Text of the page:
Back in the "boat people" era my family sponsored a family of Vietnamese refugees into Canada. Two or three of them got jobs at the Rennie shirt factory in Guelph. That was considered a bottom-rung shit-job, the kind of place that new immigrants go to to get a toe-hold in the new land. Within three or four years that Vietnamese-Chinese family had bought their own house in Guelph, which was a veritable palace compared to the "house" that a typical Bangladeshi garment worker in one of Yakabuski's "decent" jobs would find themselves living in today.

Yet we are constantly implored to view the immiseration of workers in the global South as evidence of progress.

That's not progress!

That's just bullshit!

And here's some more progress for you. I happened to find myself wandering around Home Depot this afternoon. Spied a Samsung fridge that had been marked down by an unbelievable $2500! That caught my eye; I often buy shit I don't need because I get a good price on in. My garage is so full of these bargains I haven't been able to park a vehicle in there for years.

But wait a minute... even with that $2500 discount, this refrigerator is still within a whisker of five grand. What gives?

It's a good-sized double door stainless-steel with an ice-maker. OK, that's way more complexity than I'd ever consider, but you can get one of those for around fifteen hundred. So where's the other six thou come in?

Aha! Our Samsung has a 21.5 inch touch screen right on the fridge door! But wait a minute; how does that become a six thousand dollar touch? There's plenty of touch-screen monitors out there for $500 or less...

I figure you can buy that stainless two-door fridge, a computer with a bigger touch-screen, and top the package off with a decent phone, and you'll barely break the two grand barrier. I guess the genius of Samsung is to stitch all that into one package and charge a 200% premium! That premium is your ticket to the "internet of things!"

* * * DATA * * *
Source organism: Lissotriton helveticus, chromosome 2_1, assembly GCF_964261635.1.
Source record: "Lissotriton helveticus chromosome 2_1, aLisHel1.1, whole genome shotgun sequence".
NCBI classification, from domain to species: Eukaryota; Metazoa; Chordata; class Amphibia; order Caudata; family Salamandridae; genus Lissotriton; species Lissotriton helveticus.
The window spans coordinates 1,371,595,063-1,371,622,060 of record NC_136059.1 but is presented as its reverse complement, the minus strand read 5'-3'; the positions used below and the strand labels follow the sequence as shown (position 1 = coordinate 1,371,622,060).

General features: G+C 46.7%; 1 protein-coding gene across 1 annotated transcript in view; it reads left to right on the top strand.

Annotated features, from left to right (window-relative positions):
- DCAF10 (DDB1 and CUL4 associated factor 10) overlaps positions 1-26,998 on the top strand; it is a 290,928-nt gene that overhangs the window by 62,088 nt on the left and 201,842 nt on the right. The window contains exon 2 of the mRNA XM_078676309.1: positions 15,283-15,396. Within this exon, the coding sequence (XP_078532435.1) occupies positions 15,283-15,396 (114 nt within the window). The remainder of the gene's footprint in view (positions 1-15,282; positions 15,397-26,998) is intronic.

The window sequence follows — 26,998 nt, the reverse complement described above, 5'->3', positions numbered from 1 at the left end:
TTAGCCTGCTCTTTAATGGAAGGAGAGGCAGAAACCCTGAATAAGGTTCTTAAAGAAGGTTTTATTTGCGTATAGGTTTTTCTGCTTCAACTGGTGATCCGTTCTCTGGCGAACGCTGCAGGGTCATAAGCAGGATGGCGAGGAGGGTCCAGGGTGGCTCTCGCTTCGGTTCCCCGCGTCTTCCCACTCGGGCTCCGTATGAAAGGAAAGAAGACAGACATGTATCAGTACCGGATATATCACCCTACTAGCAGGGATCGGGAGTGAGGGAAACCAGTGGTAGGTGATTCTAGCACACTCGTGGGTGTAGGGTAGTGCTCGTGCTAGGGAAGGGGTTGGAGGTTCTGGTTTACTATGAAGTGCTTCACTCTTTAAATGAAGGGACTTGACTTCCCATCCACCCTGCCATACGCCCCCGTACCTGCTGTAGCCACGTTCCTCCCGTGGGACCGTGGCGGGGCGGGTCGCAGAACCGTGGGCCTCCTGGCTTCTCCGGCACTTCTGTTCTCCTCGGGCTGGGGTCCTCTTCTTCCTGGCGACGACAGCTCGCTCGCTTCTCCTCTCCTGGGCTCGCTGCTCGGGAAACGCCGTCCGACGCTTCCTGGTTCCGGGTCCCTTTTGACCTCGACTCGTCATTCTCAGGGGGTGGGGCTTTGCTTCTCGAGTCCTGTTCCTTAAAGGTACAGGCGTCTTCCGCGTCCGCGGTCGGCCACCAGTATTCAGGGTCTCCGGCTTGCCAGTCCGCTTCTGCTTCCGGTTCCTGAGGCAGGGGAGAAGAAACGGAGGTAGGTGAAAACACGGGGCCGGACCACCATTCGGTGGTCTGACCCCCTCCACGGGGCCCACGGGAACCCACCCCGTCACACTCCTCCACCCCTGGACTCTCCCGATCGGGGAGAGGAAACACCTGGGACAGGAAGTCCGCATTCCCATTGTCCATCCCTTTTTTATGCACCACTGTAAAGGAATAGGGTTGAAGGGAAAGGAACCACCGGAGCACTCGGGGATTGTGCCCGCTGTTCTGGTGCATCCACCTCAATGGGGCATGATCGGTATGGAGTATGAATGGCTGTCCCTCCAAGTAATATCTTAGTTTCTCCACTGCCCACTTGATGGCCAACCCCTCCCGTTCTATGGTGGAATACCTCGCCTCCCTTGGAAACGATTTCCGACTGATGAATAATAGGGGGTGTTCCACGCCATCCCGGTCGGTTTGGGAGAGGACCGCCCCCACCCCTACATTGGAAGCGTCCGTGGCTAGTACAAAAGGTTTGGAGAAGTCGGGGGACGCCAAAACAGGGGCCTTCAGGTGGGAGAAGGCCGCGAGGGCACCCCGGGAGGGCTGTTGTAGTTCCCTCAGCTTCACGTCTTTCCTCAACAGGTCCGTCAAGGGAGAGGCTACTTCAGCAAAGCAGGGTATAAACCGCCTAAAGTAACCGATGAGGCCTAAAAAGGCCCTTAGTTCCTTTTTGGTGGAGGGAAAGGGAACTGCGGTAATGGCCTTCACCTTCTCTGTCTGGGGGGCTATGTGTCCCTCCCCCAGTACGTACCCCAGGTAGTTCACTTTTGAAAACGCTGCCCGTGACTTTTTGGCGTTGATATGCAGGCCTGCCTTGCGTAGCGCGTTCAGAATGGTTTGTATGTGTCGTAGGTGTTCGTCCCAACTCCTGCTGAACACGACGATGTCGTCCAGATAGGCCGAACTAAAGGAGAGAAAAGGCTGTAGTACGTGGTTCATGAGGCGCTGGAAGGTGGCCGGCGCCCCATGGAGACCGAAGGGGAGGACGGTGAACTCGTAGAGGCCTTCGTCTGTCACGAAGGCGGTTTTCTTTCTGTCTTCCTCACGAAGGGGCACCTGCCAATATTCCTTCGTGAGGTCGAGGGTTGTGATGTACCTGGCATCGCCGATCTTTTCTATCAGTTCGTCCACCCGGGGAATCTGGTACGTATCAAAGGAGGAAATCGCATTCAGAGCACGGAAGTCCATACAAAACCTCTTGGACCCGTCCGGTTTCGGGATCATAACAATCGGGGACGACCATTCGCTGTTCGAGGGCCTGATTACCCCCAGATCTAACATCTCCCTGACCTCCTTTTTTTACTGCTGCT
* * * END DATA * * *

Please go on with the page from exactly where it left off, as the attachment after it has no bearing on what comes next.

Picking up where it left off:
That's more progress for you!

Or maybe just more bullshit.

Saturday, August 5, 2017

Bolt beat, billions applaud!

The nauseating hero-worship bestowed on Usain Bolt by an adoring world press can wind down now. Let the man have a quiet retirement. Please!

Bolt, as the entire world knows all too well, was the fastest man to ever lace up a pair of running shoes. That made him great. In fact, his greatness was greater than great... he was one of the greatest greats in the history greatness! No, he was THE greatest. Ever. In all of history no one has even come close to Bolt in terms of greatness!

Too bad a couple of other guys ran past him in the (hopefully) last race of his career.

So, happy retirement, Usain! I for one am looking forward to leafing through a Bolt-free sports section. Besides, you weren't really that fast. I'm pretty sure I ran faster that night when two bouncers from the Manor chased me down the middle of Waterloo Avenue with blood-lust in their eyes and pool cues in their hands.

Friday, August 4, 2017

It can't be bad gas